Media Releases

New insights into how materials transfer heat could lead to improved electronics

May 16, 2013

TORONTO, ON – U of T Engi­neer­ing researchers, work­ing with col­leagues from Carnegie Mel­lon Uni­ver­si­ty, have pub­lished new insights into how mate­ri­als trans­fer heat, which could lead even­tu­al­ly to small­er, more pow­er­ful elec­tron­ic devices.

Inte­grat­ed cir­cuits and oth­er elec­tron­ic parts have been shrink­ing in size and grow­ing in com­plex­i­ty and pow­er for decades. But as cir­cuits get small­er, it becomes more dif­fi­cult to dis­si­pate waste heat. For fur­ther advances to be made in elec­tron­ics, researchers and indus­try need to find ways of track­ing heat trans­fer in prod­ucts rang­ing from smart phones to com­put­ers to solar cells.

Dan Sel­l­an and Pro­fes­sor Cristi­na Amon, of U of  T’s Mechan­i­cal and Indus­tri­al Engi­neer­ing depart­ment, inves­ti­gat­ed a new tool to mea­sure the ther­mal and vibra­tional prop­er­ties of solids. Work­ing with col­leagues from Carnegie Mel­lon Uni­ver­si­ty, they stud­ied mate­ri­als in which heat is trans­ferred by atom­ic vibra­tions in pack­ets called phonons. Their results were recent­ly pub­lished in Nature Com­mu­ni­ca­tions.

“In an anal­o­gy to light, phonons come in a spec­trum of col­ors, and we have devel­oped a new tool to mea­sure how dif­fer­ent col­or phonons con­tribute to the ther­mal con­duc­tiv­i­ty of solids,” said Jonathan Malen, an assis­tant pro­fes­sor of Mechan­i­cal Engi­neer­ing at CMU.

Accord­ing to the researchers, the new tool will give both indus­try and acad­e­mia a clear­er pic­ture of how an elec­tron­ic device’s abil­i­ty to dis­si­pate heat shrinks with its size, and how mate­ri­als can be struc­tured at the nanoscale to change their ther­mal con­duc­tiv­i­ty.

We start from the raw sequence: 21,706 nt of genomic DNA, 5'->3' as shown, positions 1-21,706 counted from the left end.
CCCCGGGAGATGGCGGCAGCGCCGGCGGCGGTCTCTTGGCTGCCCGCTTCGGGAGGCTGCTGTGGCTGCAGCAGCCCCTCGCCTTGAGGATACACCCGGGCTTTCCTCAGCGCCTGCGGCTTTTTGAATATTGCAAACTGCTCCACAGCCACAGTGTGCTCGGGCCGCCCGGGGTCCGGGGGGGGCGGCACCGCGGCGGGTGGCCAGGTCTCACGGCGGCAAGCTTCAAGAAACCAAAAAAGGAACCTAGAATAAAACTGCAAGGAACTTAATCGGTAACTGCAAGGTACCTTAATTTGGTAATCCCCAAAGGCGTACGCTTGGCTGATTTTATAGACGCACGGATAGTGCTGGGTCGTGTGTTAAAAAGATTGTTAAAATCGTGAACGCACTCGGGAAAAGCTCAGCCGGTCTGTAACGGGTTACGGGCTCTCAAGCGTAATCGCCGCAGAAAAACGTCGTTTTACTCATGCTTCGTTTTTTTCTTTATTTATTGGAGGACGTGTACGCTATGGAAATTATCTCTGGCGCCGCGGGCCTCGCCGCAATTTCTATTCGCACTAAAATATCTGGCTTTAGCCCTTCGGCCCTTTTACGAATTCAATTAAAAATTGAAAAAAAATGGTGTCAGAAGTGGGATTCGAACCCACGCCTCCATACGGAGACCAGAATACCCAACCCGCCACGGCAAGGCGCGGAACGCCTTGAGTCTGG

For exam­ple, in the ini­tial demon­stra­tion, the team showed that as sil­i­con micro­proces­sors con­tin­ue to shrink, their oper­at­ing tem­per­a­tures will be fur­ther chal­lenged by reduced ther­mal con­duc­tiv­i­ty.

“Our mod­el­ing work pro­vides an in-depth look at how indi­vid­ual phonons impact ther­mal con­duc­tiv­i­ty,” said Sel­l­an, who under­took his research as a PhD Can­di­date in Pro­fes­sor Amon’s lab. Cur­rent­ly an NSERC Post­doc­tor­al Fel­low at The Uni­ver­si­ty of Texas at Austin, Sel­l­an is devel­op­ing exper­i­men­tal tech­niques for ther­mal mea­sure­ments.

Pro­fes­sor Amon, who is also Dean of the Fac­ul­ty of Applied Sci­ence & Engi­neer­ing at U of T, said Sellan’s insights will allow researchers to design nanos­truc­tured ther­mo­elec­tric mate­ri­als with increased effi­cien­cy in con­vert­ing waste heat to elec­tri­cal ener­gy. This work has excit­ing impli­ca­tions for the future of nano-scale ther­mal con­duc­tiv­i­ty research.”

Found­ed in 1873, U of T Engi­neer­ing has approx­i­mate­ly 5,200 under­grad­u­ate stu­dents, 1,950 grad­u­ate stu­dents and 240 fac­ul­ty mem­bers. U of T Engi­neer­ing is at the fore of inno­va­tion in engi­neer­ing edu­ca­tion and research and ranks first in Cana­da and among the top Engi­neer­ing schools world­wide.


For more infor­ma­tion, con­tact:

Ter­ry Laven­der
Com­mu­ni­ca­tions & Media Rela­tions Strate­gist
Fac­ul­ty of Applied Sci­ence & Engi­neer­ing, Uni­ver­si­ty of Toron­to
Tel: 416–978-4498